Fla. congressman says VA ads that ran in San Diego was a waste of taxpayer money

SAN DIEGO - A lawmaker is pressing for an explanation after a multi-million dollar ad campaign for the Veterans Affairs Department ran in San Diego and other media markets during the government shutdown.

The 6-week, multi-million dollar ad campaign reached out to veterans, reminding them of services like VA loans and education benefits.

Rep. Jeff Miller, R-Fla., chairman of the House Veterans’ Affairs Committee is demanding a full accounting from the agency on what ads ran and when.

A spokesperson told 10News the ads seemed "ill-timed" and "counterproductive" because the shutdown reduced VA services.

For instance, an ad mentions the GI Bill as a benefit, but anyone calling the VA hotline to ask about the benefits found that nobody was answering the hotline.

"I'm sure there's something more foolish that government does, but this is way up there," Richard Rider, who heads to group San Diego Tax Fighters.

The longtime taxpayer advocate says he can't believe the ad campaign ran for two weeks during the shutdown -- an opinion echoed in memos sent from Miller to the head of the VA, Secretary Eric Shinseki.

In it, Miller notes that the $5 million campaign has run during NFL games and baseball playoff games, and markets like San Diego.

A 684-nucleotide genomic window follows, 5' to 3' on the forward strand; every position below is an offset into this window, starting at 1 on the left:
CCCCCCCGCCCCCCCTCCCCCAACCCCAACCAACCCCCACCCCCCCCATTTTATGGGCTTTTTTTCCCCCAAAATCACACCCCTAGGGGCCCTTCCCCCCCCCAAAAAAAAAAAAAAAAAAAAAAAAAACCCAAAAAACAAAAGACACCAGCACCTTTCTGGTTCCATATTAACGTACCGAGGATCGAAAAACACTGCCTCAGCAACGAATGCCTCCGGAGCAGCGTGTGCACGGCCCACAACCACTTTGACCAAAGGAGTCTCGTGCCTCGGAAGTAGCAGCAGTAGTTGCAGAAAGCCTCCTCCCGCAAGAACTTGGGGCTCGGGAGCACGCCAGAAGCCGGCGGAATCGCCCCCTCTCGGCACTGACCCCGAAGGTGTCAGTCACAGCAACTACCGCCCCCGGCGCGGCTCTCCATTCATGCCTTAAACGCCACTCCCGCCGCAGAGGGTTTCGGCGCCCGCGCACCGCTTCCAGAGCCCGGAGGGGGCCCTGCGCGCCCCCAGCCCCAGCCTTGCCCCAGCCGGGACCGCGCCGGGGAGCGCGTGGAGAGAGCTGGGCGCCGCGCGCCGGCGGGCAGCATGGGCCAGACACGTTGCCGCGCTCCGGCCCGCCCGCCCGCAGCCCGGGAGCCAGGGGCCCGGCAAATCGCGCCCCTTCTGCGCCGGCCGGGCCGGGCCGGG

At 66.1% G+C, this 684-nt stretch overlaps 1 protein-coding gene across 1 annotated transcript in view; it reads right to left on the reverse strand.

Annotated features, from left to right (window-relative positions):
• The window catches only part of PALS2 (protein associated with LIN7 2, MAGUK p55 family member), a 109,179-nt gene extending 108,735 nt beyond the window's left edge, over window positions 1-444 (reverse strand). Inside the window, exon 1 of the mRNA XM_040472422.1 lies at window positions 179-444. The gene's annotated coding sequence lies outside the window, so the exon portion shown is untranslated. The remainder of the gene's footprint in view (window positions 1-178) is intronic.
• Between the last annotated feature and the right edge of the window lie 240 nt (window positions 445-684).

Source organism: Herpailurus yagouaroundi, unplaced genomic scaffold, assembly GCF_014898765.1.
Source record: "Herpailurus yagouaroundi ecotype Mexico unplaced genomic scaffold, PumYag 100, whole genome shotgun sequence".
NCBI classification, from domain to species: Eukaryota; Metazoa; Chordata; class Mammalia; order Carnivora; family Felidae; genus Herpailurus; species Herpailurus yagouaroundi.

Rider also points out the ad campaign looked bad because vet benefits were no sure thing during the shutdown.

"To throw money away, when we weren't even certain up to 24 hours ago, that we could issue benefit checks, that's just wrong," said Rider.

In response, the VA argues the mission of general outreach could still be accomplished during the furloughs.

In a statement, the VA said:

 "The VA deserves praise, not criticism, for its strategic decision to keep these outreach ads on air even during a shutdown. it shows that, despite myriad troubles facing the department, helping veterans rightfully remains its top priority."

The VA points out the ad campaign was paid for before the shutdown, but ad experts told 10News it's not uncommon for advertisers to put a campaign on pause for a few weeks if something comes up.

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